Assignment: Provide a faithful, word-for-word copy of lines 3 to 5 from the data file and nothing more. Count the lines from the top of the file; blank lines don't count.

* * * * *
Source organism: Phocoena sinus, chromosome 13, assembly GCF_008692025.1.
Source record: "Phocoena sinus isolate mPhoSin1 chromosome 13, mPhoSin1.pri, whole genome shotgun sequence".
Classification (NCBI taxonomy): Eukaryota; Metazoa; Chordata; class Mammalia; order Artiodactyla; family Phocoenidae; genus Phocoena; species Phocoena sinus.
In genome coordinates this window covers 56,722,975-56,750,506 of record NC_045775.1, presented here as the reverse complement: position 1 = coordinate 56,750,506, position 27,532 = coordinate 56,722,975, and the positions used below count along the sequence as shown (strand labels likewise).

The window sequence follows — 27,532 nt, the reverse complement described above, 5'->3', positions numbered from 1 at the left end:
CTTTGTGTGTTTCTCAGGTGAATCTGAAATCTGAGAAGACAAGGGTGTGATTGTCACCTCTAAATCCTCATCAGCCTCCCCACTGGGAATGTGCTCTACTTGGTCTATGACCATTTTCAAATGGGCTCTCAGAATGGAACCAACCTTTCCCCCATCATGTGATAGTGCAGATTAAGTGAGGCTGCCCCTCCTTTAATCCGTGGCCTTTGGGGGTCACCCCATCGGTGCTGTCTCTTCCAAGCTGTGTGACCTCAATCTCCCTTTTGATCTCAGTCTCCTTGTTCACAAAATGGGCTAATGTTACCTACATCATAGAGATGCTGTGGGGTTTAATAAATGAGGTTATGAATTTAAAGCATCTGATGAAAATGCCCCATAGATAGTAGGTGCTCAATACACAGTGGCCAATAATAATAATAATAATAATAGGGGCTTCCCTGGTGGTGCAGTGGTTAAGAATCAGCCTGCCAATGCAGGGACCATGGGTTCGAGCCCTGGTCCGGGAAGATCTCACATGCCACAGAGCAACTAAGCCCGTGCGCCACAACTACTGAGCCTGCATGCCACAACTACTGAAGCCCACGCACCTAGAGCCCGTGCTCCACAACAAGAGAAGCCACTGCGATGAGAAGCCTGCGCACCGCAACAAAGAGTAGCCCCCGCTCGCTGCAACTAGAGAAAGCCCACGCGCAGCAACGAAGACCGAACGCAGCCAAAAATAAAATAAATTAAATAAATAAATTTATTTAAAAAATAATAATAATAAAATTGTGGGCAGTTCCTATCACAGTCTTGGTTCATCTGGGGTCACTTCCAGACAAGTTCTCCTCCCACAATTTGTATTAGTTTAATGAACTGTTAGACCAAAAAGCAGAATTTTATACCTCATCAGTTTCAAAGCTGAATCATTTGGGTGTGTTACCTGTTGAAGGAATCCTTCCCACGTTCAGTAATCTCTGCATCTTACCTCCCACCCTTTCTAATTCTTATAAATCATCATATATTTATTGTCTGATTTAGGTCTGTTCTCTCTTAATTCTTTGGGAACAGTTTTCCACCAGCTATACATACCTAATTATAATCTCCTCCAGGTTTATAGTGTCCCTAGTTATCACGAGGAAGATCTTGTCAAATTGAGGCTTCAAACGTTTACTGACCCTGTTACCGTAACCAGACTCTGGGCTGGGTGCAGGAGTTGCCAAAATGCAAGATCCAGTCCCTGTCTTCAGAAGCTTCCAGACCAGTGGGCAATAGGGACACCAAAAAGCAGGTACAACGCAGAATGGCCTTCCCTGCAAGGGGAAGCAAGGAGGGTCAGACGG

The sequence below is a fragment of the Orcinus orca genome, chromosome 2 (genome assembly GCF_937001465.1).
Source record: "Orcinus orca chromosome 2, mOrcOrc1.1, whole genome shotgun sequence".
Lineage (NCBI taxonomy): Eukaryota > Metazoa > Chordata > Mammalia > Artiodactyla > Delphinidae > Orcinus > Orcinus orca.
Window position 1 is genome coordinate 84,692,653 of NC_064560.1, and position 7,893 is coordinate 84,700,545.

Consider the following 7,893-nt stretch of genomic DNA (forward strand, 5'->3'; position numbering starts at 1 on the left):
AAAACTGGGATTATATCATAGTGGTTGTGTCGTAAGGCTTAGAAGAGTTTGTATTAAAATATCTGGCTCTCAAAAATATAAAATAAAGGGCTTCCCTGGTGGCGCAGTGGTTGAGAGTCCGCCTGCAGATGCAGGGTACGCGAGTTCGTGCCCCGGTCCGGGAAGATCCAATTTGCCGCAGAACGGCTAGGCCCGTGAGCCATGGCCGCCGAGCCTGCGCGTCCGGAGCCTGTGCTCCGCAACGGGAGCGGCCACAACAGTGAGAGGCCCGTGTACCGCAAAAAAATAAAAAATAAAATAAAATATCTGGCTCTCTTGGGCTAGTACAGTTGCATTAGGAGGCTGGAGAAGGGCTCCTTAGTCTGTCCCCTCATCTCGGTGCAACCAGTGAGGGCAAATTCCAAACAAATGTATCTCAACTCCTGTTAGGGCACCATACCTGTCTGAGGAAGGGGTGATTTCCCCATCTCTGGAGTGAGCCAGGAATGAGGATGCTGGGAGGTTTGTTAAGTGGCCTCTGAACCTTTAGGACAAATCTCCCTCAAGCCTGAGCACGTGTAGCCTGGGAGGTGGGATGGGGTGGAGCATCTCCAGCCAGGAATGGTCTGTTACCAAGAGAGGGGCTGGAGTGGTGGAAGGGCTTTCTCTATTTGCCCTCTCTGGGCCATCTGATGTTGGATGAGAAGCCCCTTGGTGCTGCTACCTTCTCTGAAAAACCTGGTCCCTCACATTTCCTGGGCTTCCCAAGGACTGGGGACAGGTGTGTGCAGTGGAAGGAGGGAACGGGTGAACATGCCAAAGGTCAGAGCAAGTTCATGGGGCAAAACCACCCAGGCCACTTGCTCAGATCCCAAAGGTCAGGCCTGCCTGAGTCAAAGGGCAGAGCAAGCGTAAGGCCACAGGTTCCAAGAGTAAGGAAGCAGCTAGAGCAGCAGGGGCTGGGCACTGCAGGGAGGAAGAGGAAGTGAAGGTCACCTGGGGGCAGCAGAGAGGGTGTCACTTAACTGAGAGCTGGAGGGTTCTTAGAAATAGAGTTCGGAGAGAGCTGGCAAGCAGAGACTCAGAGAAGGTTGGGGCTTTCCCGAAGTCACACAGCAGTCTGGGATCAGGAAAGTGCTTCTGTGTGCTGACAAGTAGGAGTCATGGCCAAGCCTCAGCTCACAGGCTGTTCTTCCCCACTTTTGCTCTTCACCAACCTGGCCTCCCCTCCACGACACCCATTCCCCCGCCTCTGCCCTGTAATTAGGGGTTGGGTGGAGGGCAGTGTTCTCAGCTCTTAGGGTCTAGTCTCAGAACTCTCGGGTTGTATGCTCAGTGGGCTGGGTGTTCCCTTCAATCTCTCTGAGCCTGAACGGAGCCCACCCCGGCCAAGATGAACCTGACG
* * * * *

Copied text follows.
Classification (NCBI taxonomy): Eukaryota; Metazoa; Chordata; class Mammalia; order Artiodactyla; family Phocoenidae; genus Phocoena; species Phocoena sinus.
In genome coordinates this window covers 56,722,975-56,750,506 of record NC_045775.1, presented here as the reverse complement: position 1 = coordinate 56,750,506, position 27,532 = coordinate 56,722,975, and the positions used below count along the sequence as shown (strand labels likewise).

The window sequence follows — 27,532 nt, the reverse complement described above, 5'->3', positions numbered from 1 at the left end: